At this time, Israelis and Palestinians are not able to make significant progress without the help of other parties. We believe that the U.S. government, in concert with other governments and organizations, must act quickly and in a balanced manner to counter disruptions and to move forward. General admonitions by U.S. officials or by others for Palestinians and Israelis to "do the right thing" will not suffice.
Relying on violence is doomed to failure. Why does it persist? It persists despite the severe losses and the great suffering of Israelis and Palestinians because political alternatives have not seemed plausible. The U.S. and other governments and organizations must work to establish the reality of an acceptable future accommodation and a way to get there.
The basic parameters of a peaceful future are fairly clear and accepted by most people on both sides. They include a democratic Israeli state within internationally recognized and secure borders, and a democratic Palestinian state with borders encompassing a contiguous territory. We believe the best solution includes borders that follow along the June, 1967 lines, with some mutual adjustments. Each state must have its capital in Jerusalem. Israel and Palestine would be ethnically Jewish and Palestinian, respectively; but full rights of citizenship for other ethnicities would be assured in each country.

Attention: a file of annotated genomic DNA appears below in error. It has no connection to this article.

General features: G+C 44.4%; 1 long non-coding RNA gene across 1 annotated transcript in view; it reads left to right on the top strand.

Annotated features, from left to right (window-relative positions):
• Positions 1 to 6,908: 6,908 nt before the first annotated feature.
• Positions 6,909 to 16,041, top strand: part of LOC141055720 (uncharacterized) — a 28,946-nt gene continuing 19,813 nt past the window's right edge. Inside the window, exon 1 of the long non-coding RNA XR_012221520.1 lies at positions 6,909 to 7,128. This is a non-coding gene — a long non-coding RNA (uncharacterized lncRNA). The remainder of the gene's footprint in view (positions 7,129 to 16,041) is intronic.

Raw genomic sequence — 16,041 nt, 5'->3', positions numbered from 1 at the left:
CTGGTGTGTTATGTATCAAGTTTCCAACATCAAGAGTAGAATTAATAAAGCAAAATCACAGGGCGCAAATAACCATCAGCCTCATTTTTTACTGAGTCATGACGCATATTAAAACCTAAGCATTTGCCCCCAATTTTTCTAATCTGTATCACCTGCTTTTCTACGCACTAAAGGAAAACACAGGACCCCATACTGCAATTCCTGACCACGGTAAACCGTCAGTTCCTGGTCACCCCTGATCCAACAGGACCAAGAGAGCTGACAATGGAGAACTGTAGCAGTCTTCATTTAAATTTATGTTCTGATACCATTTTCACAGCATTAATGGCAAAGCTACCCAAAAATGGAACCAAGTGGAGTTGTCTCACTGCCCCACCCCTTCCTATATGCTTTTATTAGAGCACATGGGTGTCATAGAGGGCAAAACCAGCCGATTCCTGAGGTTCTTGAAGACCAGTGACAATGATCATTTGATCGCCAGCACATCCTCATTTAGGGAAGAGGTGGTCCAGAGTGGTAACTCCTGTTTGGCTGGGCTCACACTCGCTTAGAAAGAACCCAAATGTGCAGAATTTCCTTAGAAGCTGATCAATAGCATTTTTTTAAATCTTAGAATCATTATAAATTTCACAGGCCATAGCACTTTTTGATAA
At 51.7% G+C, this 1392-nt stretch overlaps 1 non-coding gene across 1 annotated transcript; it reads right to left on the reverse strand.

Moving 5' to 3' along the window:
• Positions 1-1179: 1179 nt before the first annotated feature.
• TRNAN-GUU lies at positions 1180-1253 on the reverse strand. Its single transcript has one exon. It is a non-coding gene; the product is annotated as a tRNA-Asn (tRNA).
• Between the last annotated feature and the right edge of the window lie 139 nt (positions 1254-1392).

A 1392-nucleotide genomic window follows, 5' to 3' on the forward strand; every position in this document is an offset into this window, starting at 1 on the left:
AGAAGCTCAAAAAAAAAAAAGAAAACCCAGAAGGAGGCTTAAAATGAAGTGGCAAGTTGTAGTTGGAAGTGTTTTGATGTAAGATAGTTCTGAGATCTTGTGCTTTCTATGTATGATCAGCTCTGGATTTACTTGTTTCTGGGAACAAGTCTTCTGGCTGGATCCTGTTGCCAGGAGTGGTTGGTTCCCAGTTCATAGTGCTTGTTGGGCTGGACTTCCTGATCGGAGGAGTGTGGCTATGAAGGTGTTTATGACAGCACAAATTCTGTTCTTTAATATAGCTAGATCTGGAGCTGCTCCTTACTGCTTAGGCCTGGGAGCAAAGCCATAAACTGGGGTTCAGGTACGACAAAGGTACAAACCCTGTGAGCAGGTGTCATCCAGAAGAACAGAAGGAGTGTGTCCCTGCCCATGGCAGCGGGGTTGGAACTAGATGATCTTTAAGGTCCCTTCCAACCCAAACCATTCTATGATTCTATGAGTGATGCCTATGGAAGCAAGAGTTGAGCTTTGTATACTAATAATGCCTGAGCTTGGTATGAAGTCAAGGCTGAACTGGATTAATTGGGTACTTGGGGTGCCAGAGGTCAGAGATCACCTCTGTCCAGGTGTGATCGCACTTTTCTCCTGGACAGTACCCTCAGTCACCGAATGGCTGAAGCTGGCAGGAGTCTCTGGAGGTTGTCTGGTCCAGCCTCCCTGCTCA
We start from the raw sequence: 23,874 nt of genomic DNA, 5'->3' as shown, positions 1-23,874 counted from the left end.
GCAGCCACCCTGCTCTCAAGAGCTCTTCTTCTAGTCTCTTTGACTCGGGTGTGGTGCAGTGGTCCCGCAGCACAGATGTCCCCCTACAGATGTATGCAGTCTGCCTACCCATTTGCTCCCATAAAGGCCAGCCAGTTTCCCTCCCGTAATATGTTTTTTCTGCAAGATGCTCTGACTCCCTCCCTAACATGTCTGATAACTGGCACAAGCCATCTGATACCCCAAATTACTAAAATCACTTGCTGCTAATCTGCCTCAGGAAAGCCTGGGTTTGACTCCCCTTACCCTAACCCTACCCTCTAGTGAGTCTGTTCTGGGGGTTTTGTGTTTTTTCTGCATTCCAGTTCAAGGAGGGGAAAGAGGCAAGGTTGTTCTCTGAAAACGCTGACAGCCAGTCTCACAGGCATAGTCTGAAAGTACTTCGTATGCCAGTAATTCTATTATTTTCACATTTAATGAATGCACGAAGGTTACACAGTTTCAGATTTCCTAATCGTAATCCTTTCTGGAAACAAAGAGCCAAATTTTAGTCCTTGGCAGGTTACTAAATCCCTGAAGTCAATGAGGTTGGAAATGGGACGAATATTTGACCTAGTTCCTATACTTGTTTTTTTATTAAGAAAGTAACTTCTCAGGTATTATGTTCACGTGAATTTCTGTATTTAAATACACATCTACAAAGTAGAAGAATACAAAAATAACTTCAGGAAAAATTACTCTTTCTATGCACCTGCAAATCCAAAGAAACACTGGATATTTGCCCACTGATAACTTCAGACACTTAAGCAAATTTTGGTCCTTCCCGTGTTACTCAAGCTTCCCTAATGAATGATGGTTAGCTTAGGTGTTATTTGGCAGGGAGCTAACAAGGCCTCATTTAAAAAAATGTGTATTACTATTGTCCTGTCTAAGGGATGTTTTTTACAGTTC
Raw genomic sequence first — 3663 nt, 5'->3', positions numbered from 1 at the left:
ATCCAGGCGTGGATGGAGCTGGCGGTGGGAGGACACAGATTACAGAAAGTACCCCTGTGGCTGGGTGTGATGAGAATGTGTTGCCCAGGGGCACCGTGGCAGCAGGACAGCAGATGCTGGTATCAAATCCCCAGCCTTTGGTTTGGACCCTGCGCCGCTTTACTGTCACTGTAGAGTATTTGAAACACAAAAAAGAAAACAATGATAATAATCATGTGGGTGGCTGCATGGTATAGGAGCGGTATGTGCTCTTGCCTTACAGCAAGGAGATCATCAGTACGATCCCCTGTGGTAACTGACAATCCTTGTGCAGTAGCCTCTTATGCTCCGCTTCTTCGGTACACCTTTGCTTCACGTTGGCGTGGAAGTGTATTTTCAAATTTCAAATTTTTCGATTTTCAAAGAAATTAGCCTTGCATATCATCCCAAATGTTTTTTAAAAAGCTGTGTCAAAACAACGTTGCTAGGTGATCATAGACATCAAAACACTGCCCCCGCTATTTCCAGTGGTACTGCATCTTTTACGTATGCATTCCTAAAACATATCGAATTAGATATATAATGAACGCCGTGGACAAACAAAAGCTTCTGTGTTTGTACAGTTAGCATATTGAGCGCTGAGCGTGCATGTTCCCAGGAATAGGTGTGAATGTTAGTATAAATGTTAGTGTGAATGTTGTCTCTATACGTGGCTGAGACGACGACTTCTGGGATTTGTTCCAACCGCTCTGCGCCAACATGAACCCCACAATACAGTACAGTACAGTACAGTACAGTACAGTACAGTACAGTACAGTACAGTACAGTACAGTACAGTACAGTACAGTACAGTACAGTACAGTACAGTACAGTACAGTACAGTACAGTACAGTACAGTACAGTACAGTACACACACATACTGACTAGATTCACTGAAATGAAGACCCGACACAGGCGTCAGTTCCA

In order to achieve the economic viability of both countries, cooperation between the two countries and with other countries within and outside the region is required. This must include an equitable management of water within the two countries and with neighboring countries. It must also include provision for the monitored but easy movement of people and goods between Israel and Palestine and with the neighboring countries.
Palestinian refugees must be helped by a combination of assisted options, including relocating into Palestine or elsewhere with full citizenship rights. Likewise, Jews living in settlements in the West Bank and Gaza must be aided in relocating within Israel or elsewhere. The U.S., neighboring countries, and other states and nongovernmental organizations must help implement these programs.